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April 1982

The `Idiopathic' Inflammatory Bowel DiseasesTheir Cause and Pathogenesis

Author Affiliations

From the Department of Medicine, University of Chicago Hospital and Clinic.

Arch Dermatol. 1982;118(4):280-282. doi:10.1001/archderm.1982.01650160070029

The cause and pathogenesis of ulcerative colitis and regional enteritis of the gastrointestinal (GI) tract remain obscure, despite increasing clinical familiarity with these disorders. These two diseases share similar epidemiologic, demographic, clinical, extraintestinal, immunologic, and genetic features, as might be expected of two pathogenetically related disorders. Whether they represent two intestinal-colonic responses to a common cause or actually are unrelated disorders, reflecting the limited repertoire of the bowel, is not yet known. The similar clinical features of inflammatory bowel disease (IBD) in many areas of the world, despite differing ethnic populations, environmental circumstances, dietary habits, and sociocultural customs, is also noteworthy. The rising worldwide incidence of regional enteritis suggests the involvement of environmental agents (eg, pollutants or transmissible agents) not unique to any single geographic region.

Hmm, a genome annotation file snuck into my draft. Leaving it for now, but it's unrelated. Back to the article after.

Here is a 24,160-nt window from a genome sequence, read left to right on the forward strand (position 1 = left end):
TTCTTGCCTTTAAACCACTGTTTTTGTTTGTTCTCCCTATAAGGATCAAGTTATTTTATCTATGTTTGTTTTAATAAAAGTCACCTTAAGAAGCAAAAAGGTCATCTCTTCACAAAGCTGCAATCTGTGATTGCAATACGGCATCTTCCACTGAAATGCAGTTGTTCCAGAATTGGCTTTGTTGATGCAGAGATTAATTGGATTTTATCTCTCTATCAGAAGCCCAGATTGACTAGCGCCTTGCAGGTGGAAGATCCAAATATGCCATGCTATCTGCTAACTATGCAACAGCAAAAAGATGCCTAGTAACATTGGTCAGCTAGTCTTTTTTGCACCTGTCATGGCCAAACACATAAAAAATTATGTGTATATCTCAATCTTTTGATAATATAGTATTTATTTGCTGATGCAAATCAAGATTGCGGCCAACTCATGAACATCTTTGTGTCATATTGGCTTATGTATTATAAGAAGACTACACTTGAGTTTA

Attempts to clarify the nature of ulcerative colitis and regional enteritis on the basis of the discernible tissue and cellular reactions, as disclosed by

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